Start A Co-Op Preschool

Preschools can be a giant chunk of change, so some parents are banding together and forming their own unofficial co-op preschools. Tuition is minimal and mainly goes to paying the teacher (that they get to choose), and they save on overhead by rotating the location between different family’s homes. There are definitely some considerations to figure out. People who’ve done it before advise:

* Set an age range – a max 6 month difference seems to work best
* Know your state laws – in New York, if you take care of more than two unrelated children for longer than 3 hours, you need to register with the Department of Health, so some Brooklyn pre-school co-ops make sure to limit sessions to less than 3 hours.
* Don’t be crazypants – “At our initial meeting I looked at everyone and said nobody is suing anybody,” the starter of one co-op preschool told Brooklyn Based.

How to Start a Co-Op Preschool [Brooklyn Based] (Thanks to c-side!)


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  1. MamaBug says:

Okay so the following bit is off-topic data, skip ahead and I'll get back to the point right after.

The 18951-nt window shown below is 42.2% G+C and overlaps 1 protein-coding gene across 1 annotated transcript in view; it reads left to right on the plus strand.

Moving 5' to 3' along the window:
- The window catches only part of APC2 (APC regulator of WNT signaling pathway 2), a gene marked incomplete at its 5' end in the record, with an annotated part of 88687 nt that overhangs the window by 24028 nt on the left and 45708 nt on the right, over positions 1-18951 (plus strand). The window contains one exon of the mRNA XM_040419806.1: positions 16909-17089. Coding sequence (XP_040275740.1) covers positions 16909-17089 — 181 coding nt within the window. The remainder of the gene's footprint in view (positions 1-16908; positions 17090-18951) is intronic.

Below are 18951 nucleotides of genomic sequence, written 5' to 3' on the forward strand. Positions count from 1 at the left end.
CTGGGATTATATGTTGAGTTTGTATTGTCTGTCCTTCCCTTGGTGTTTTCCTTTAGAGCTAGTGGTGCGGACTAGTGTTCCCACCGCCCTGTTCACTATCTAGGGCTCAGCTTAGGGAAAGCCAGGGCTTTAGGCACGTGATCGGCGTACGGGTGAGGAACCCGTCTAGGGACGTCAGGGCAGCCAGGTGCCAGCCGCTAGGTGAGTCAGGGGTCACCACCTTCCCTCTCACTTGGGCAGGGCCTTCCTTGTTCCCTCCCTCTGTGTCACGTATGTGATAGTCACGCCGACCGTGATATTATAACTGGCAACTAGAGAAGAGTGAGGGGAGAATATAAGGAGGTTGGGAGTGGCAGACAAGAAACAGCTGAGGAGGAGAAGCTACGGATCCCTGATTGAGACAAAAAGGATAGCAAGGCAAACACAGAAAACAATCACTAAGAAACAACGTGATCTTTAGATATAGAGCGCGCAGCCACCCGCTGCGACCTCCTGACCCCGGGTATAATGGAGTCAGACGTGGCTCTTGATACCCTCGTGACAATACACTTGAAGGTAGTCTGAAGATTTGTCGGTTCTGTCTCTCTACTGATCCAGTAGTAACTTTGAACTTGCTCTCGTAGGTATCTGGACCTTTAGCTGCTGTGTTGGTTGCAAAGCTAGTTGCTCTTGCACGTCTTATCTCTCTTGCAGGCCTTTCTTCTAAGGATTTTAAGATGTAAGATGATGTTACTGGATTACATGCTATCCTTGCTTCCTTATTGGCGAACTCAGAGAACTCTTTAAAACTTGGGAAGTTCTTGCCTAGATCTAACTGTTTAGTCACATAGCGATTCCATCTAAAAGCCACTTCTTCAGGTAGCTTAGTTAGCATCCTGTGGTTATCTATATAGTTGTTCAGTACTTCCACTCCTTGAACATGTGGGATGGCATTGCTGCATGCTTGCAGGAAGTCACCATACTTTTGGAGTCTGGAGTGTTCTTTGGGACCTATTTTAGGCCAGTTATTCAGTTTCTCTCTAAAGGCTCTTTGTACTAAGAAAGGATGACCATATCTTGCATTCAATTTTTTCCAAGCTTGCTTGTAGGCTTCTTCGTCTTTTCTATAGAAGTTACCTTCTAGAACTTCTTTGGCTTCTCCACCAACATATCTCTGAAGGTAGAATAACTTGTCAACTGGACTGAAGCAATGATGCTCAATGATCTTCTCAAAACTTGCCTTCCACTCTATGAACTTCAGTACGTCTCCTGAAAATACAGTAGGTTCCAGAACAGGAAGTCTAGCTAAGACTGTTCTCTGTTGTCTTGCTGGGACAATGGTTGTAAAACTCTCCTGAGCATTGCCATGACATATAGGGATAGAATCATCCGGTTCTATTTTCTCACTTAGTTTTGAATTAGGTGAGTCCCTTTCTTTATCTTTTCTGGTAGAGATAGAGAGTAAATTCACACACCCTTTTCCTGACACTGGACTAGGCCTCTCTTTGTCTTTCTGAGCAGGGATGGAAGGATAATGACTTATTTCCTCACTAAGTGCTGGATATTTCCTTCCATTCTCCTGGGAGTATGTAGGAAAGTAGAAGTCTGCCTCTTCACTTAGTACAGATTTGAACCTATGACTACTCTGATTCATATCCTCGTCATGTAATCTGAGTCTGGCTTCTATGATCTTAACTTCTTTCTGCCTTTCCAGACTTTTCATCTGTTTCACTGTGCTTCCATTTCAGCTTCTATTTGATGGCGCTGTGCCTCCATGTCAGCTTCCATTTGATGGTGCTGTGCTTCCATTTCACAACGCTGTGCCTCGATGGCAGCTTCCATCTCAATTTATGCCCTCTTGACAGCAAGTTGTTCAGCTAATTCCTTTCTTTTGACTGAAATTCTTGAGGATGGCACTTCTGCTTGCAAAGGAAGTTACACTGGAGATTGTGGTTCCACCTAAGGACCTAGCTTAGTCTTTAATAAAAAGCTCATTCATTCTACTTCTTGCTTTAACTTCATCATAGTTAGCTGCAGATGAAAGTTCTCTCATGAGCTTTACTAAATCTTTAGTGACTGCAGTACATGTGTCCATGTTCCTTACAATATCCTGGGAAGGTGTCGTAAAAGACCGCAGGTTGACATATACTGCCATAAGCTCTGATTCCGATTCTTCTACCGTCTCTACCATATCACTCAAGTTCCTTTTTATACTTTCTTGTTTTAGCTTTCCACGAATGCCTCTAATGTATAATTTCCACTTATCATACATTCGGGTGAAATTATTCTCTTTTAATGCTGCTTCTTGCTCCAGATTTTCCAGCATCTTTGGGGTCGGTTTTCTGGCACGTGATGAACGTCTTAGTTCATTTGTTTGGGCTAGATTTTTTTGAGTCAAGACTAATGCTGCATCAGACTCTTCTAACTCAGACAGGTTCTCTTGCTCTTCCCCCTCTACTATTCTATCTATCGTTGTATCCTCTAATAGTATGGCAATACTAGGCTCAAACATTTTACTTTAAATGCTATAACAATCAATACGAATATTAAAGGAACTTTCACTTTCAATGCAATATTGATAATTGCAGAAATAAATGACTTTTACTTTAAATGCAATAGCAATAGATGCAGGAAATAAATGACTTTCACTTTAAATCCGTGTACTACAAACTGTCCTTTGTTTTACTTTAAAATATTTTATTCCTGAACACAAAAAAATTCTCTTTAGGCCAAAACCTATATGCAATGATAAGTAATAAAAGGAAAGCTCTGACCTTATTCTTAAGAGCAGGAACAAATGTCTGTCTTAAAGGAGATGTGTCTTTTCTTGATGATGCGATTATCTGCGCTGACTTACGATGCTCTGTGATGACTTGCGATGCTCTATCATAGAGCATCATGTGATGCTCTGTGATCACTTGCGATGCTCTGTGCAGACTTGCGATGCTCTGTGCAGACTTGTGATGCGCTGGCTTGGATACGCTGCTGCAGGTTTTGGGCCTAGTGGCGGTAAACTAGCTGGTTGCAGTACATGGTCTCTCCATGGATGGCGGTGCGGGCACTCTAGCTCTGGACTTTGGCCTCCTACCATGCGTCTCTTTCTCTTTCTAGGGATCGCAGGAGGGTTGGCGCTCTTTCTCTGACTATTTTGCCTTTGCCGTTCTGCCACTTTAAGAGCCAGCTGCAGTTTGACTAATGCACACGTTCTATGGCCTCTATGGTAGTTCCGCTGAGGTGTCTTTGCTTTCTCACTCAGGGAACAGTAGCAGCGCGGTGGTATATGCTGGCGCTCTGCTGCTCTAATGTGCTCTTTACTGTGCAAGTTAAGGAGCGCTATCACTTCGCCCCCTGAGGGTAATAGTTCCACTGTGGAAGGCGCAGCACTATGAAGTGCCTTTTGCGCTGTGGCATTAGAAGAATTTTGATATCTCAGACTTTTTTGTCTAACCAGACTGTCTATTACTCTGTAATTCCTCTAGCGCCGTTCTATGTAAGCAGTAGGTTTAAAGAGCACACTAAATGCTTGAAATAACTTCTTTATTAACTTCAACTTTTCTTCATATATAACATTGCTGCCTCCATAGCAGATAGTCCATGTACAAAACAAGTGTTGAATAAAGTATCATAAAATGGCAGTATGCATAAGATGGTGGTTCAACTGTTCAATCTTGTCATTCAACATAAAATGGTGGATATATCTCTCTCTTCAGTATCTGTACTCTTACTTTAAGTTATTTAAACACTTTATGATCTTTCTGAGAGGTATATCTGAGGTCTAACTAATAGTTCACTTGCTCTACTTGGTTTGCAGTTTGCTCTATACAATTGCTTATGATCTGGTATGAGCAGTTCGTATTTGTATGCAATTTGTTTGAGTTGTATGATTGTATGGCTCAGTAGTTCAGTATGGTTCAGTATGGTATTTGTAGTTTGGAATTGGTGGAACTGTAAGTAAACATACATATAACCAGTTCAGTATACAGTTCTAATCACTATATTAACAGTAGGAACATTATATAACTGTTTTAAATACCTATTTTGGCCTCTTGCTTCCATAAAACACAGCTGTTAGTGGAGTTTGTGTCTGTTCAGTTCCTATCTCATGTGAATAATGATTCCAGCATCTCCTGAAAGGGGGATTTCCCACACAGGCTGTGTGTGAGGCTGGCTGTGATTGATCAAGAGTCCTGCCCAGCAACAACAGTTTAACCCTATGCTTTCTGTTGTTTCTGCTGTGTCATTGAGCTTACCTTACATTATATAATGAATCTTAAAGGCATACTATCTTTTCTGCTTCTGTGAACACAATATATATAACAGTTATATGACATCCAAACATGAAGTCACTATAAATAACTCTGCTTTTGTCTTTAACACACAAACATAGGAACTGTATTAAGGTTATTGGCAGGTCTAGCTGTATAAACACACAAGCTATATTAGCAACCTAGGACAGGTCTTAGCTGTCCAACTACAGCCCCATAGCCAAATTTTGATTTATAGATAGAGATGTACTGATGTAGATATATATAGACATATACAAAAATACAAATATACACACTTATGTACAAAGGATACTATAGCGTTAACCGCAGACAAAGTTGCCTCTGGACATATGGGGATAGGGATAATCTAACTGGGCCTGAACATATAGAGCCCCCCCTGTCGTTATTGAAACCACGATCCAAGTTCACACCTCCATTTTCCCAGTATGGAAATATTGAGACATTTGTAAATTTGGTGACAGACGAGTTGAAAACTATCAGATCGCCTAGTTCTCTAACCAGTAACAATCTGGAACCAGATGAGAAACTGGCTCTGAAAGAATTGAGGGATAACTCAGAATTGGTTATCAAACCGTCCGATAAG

sounds like a plan – daycares are stupidly expensive. When we actually save money by my staying at home with the kids, they cost too much.

    • caradrake says:

      Same. We make more money by me staying home with our two kids, than by putting them in daycare/preschool and working. It’s sad, although I love being able to spend so much time with them.

      • MamaBug says:

        exactly. if i were to get a job we have to factor in daycare, cost of another car (including gas and up-keep), and it just doesn’t come out with us on top. This co-op thing sounds like we might not lose money (since one started kindergarten this year – now there’s only one at home) if I were to work. so I’m putting my feelers out, just in case I can find something stupidly close.

  2. SaltWater says:

    We did a co op preschool with our twins for 1 year before they began kindergarten.
    It worked out pretty well because our schedules were semi flexible. My job was to wash, dry and fold the towels every week.

  3. Loias supports harsher punishments against corporations says:

    I love the idea. Plus the teacher would probably make a lot more than through the district (although lose some obvious benefits) and would really let teachers who enjoy more freedom to their curriculum really shine.

    • Loias supports harsher punishments against corporations says:

      Ha, just realized preschool isn’t usually in a school district system. But still, reduced overhead can equal higher salaries.

  4. hosehead says:

    Decent idea, but be careful. Rotating between houses? No way. The insurance and liability implications are a bit scary with this. Rent a proper space and insure it.